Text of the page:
When the rumors first took place about a new Koenigsegg,everyone got hyped.When the rumors spread even fruther that it would be a 1000+hp hypercar with no gearbox,Koenigsegg fans went crazy.As you already know the no gearbox thing,picked everyone’s attention.The guys over at Top Gear immediately traveled to Angelhom,Sweeden and spent the day with Christian Von Koenigsegg himself,and his newest Alien creation.We say Alien tech because of the technology that it houses.We have never seen something like this.The Regera has a 5.0 liter V8 twin-turbo engine,and three electric motors that make 700hp together.The combined power of Regera is absolutely bomkers.It makes 1479 Hp and 1465 lb-ft of torque.The question is,how is all this power put to function with no gearbox?Here’s what the story says:
Koenigsegg Direct Drive (KDD). At its heart is a simple torque converter (“but that sounded like something from 1922, so we call it Hydra-Coup) that allows clutch slip.
So both electric and internal combustion powerplants are managed by one, slightly flexible gear pushing through a 2.73:1 final drive, with the whole lot, a combined 1479bhp and 1475lb ft, controlled by your right foot.
As you would probably guessed the Regera is very pleasant to drive and here’s what writer Ollie Marriage wrote:
As we pull out of the factory onto public roads it feels most like a lazy American V8 muscle car. The noise throbs and rises, but drive takes a second to catch up. That’s the torque converter doing its thing.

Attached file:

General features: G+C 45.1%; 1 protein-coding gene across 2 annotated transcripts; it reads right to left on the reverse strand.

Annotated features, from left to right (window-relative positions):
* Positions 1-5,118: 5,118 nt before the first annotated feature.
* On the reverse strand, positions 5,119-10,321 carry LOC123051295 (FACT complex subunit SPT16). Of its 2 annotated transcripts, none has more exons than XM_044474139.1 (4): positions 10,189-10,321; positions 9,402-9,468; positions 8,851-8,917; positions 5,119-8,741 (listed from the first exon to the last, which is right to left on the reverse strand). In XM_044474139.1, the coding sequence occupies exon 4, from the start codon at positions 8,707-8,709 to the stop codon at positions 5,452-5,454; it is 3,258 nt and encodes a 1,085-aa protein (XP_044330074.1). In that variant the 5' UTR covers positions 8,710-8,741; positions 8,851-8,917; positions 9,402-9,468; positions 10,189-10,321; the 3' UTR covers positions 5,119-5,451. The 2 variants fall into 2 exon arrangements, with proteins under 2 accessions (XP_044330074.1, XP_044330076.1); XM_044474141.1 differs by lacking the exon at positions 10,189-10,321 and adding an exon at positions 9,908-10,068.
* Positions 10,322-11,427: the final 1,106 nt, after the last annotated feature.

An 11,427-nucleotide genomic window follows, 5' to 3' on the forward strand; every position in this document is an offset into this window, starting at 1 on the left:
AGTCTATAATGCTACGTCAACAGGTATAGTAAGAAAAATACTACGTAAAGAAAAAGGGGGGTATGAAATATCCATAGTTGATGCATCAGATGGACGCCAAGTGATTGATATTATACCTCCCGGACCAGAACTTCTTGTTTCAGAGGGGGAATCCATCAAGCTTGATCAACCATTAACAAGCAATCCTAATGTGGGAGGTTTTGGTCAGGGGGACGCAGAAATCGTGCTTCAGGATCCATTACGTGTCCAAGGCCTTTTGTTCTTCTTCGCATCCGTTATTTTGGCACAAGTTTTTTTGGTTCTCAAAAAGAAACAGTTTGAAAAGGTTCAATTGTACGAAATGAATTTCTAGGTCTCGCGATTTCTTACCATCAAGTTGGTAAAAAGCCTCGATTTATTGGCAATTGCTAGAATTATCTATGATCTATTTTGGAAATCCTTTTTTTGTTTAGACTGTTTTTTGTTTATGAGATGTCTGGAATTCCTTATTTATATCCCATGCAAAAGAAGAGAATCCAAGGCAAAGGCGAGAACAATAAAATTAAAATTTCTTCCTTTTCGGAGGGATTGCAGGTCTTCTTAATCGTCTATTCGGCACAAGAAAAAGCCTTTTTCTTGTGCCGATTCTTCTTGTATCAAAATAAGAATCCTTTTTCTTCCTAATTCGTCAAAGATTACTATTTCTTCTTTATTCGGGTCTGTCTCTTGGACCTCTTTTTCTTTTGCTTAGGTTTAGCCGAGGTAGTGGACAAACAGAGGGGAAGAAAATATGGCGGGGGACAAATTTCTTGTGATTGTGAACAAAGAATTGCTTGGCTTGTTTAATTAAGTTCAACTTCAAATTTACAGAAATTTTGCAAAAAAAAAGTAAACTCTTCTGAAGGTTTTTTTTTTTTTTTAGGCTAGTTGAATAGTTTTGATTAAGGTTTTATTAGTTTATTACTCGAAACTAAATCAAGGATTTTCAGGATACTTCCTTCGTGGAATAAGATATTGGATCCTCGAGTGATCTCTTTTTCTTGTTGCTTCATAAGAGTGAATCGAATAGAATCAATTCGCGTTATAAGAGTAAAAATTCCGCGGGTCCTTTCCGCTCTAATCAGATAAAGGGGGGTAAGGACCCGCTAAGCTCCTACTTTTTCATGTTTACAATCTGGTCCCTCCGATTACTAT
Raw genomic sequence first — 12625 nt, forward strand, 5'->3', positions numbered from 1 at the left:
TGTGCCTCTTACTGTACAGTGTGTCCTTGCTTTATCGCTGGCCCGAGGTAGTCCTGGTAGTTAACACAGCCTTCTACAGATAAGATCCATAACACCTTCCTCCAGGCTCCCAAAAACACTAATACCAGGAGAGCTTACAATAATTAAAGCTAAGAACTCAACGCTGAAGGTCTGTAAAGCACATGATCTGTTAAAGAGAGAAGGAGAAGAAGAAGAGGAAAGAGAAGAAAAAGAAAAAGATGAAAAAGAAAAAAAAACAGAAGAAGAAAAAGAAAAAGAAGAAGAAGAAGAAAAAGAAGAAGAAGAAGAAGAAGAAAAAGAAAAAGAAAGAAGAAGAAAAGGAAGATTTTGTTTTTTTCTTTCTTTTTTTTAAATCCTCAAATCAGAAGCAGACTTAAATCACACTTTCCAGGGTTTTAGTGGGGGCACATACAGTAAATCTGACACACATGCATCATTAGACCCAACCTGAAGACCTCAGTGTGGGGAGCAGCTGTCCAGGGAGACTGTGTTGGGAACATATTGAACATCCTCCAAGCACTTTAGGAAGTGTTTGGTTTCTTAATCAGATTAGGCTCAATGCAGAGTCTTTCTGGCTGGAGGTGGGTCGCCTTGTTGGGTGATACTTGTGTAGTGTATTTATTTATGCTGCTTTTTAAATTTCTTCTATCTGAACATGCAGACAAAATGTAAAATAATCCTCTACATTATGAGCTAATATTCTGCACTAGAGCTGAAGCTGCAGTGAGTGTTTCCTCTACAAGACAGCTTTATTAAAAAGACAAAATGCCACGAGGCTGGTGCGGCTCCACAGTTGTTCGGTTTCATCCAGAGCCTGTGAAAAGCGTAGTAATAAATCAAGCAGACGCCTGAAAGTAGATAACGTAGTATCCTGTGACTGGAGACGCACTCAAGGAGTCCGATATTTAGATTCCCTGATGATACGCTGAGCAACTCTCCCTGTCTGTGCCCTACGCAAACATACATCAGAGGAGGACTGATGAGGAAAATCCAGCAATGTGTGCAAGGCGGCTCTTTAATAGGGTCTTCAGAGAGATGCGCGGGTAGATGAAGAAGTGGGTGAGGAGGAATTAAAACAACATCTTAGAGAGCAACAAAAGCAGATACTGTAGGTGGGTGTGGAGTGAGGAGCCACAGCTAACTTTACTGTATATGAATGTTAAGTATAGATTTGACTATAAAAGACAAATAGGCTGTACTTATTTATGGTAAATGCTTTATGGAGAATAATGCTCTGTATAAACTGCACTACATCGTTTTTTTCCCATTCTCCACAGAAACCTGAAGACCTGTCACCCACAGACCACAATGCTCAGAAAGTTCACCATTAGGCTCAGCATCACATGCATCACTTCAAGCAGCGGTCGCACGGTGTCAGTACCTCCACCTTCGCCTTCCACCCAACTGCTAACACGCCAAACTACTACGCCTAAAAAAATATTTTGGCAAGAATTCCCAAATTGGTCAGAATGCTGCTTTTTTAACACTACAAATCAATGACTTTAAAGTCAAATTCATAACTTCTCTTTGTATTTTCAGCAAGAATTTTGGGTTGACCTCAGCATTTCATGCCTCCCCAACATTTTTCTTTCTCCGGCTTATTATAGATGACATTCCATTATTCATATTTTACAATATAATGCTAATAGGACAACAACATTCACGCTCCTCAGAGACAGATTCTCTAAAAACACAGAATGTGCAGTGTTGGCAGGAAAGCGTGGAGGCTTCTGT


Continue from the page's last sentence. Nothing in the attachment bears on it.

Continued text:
Then, at 30mph, if you’re only driving gently, the torque converter stops slipping, locks and gives you direct drive, the V8 churning away at barely tickover. It’s at that moment I start to love the Regera – the connection now feels natural and low rev thrust is unearthly as the electric motors add their bite. “See, like a Tesla, but half a tonne lighter and with another 1,000bhp!” Christian tells me.
[…] At the moment if you’re tickling along at 50mph with the clutch locked and put your foot down, the clutch opens, the revs rise faster than road speed and you have a slight CVT feel. The disconnect between noise and speed disguises the rate of progress – it feels like the clutch has slipped and you’re not accelerating that fast, but when you look down at the speedo you realise that all 1479bhp has found its way to the wheels…
We hope this clarifies a bit of the mystery behind the Regera.